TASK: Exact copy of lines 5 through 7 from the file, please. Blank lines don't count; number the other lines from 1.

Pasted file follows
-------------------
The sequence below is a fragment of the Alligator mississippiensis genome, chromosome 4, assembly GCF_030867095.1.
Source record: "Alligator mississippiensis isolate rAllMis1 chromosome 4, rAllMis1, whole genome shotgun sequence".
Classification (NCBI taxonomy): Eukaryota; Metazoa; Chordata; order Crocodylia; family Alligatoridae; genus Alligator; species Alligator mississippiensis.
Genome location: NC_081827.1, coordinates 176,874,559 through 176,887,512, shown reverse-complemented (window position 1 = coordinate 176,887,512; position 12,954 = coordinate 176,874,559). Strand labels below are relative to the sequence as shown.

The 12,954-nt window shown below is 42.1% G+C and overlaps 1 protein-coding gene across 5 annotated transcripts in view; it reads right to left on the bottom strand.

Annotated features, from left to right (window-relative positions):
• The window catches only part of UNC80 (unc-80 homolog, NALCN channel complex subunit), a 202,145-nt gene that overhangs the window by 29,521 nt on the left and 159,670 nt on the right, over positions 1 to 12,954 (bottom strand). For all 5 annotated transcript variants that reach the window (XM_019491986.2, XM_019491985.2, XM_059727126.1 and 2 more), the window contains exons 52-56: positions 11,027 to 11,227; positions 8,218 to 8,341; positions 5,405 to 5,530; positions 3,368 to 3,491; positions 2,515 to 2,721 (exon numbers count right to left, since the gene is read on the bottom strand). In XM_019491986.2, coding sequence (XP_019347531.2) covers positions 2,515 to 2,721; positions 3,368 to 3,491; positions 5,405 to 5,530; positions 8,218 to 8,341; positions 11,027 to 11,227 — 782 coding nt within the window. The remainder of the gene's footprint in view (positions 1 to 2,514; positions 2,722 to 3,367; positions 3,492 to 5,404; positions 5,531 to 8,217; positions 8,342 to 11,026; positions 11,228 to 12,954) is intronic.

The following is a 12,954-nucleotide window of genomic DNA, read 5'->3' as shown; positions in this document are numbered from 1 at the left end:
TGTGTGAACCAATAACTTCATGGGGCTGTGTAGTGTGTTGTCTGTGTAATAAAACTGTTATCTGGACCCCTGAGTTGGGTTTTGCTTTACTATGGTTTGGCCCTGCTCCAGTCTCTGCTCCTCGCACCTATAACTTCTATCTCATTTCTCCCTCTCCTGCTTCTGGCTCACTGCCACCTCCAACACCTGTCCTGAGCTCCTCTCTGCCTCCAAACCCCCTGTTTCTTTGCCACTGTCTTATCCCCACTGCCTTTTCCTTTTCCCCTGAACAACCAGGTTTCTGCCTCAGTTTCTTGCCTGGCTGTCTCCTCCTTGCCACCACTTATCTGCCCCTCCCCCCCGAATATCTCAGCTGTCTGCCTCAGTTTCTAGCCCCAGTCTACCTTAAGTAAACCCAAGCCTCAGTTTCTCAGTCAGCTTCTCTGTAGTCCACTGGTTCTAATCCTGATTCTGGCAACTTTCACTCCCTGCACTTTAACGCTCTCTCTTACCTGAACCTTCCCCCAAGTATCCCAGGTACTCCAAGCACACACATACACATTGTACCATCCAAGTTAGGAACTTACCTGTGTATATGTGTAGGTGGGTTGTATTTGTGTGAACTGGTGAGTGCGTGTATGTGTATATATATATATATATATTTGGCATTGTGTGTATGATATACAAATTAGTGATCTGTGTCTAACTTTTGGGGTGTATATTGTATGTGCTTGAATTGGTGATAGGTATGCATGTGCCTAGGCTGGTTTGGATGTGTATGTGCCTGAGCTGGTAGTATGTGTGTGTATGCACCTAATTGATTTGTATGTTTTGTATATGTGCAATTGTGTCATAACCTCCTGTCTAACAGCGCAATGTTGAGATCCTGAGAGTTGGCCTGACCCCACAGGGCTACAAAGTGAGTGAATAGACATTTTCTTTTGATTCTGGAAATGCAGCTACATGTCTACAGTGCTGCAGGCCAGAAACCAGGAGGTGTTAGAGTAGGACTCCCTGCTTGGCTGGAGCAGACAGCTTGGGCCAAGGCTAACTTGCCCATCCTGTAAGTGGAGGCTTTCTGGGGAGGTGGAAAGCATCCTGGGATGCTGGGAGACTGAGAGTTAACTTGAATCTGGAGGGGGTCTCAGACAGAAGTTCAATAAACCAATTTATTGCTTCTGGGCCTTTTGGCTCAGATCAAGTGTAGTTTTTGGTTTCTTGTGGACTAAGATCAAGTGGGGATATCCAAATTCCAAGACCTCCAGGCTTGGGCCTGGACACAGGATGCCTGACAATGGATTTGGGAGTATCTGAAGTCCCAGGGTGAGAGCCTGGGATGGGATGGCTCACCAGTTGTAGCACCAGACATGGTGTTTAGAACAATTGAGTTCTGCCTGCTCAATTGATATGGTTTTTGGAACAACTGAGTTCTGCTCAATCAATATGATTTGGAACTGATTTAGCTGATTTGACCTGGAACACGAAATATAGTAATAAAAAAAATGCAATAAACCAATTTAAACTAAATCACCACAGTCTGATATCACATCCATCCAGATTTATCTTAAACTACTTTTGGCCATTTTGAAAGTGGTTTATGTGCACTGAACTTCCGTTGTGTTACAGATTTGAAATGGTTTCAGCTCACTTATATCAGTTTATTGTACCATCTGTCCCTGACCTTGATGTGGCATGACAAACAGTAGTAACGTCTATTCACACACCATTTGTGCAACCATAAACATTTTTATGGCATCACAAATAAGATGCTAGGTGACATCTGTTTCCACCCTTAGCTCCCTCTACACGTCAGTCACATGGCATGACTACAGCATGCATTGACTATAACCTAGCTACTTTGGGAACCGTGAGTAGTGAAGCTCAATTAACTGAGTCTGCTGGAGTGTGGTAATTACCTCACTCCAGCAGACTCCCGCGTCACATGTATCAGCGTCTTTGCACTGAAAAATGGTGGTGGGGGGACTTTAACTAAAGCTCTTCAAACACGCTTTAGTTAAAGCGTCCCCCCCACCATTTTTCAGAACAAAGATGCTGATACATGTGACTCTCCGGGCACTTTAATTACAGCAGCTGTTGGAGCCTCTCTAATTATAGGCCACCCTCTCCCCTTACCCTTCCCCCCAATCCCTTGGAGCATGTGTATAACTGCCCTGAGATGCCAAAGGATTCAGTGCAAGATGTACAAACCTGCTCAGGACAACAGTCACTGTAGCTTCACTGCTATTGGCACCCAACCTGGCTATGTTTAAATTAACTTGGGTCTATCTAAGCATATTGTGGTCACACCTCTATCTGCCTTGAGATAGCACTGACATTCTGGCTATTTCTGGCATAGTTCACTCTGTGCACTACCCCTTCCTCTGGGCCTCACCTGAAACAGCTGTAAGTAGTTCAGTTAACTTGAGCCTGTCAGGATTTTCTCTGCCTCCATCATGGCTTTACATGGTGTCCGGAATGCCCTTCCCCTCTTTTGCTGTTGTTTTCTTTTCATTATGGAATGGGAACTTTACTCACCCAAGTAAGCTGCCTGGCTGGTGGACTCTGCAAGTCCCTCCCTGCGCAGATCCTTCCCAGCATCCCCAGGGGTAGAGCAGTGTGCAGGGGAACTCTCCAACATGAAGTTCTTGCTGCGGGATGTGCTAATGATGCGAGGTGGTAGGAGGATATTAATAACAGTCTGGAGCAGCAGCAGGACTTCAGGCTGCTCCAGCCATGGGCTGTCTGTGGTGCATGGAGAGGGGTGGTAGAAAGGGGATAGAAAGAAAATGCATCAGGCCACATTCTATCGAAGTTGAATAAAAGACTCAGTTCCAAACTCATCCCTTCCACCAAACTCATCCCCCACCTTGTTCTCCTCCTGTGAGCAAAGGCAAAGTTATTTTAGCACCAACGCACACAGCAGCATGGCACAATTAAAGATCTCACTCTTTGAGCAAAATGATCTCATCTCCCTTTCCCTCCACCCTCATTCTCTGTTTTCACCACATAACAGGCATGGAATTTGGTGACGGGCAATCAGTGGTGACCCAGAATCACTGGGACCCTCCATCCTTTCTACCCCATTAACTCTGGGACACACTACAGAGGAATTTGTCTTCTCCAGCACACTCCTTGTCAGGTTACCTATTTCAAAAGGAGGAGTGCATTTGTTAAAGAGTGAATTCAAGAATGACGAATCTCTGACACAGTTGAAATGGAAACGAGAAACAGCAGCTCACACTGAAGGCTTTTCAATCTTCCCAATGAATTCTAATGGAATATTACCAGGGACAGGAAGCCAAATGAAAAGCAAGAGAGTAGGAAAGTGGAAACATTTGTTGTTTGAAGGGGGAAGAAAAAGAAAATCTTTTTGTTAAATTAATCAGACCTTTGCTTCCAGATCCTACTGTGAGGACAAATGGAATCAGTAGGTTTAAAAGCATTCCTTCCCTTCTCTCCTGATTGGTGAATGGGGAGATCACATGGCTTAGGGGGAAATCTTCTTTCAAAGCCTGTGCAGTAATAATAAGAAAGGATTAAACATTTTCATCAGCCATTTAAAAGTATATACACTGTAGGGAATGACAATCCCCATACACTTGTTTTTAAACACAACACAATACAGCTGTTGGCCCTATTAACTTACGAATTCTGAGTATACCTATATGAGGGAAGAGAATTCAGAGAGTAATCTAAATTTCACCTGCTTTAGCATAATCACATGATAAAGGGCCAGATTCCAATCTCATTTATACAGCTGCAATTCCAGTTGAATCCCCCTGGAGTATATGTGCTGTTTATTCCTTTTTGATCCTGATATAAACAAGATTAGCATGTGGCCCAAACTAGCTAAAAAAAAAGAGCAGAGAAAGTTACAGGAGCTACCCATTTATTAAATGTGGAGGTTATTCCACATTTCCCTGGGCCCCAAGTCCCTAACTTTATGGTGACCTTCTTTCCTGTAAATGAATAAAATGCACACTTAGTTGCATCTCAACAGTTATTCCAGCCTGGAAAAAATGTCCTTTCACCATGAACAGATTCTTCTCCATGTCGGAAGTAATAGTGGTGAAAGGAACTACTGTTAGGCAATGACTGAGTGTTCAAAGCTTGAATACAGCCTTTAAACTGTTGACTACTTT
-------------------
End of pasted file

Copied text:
The 12,954-nt window shown below is 42.1% G+C and overlaps 1 protein-coding gene across 5 annotated transcripts in view; it reads right to left on the bottom strand.

Annotated features, from left to right (window-relative positions):
• The window catches only part of UNC80 (unc-80 homolog, NALCN channel complex subunit), a 202,145-nt gene that overhangs the window by 29,521 nt on the left and 159,670 nt on the right, over positions 1 to 12,954 (bottom strand). For all 5 annotated transcript variants that reach the window (XM_019491986.2, XM_019491985.2, XM_059727126.1 and 2 more), the window contains exons 52-56: positions 11,027 to 11,227; positions 8,218 to 8,341; positions 5,405 to 5,530; positions 3,368 to 3,491; positions 2,515 to 2,721 (exon numbers count right to left, since the gene is read on the bottom strand). In XM_019491986.2, coding sequence (XP_019347531.2) covers positions 2,515 to 2,721; positions 3,368 to 3,491; positions 5,405 to 5,530; positions 8,218 to 8,341; positions 11,027 to 11,227 — 782 coding nt within the window. The remainder of the gene's footprint in view (positions 1 to 2,514; positions 2,722 to 3,367; positions 3,492 to 5,404; positions 5,531 to 8,217; positions 8,342 to 11,026; positions 11,228 to 12,954) is intronic.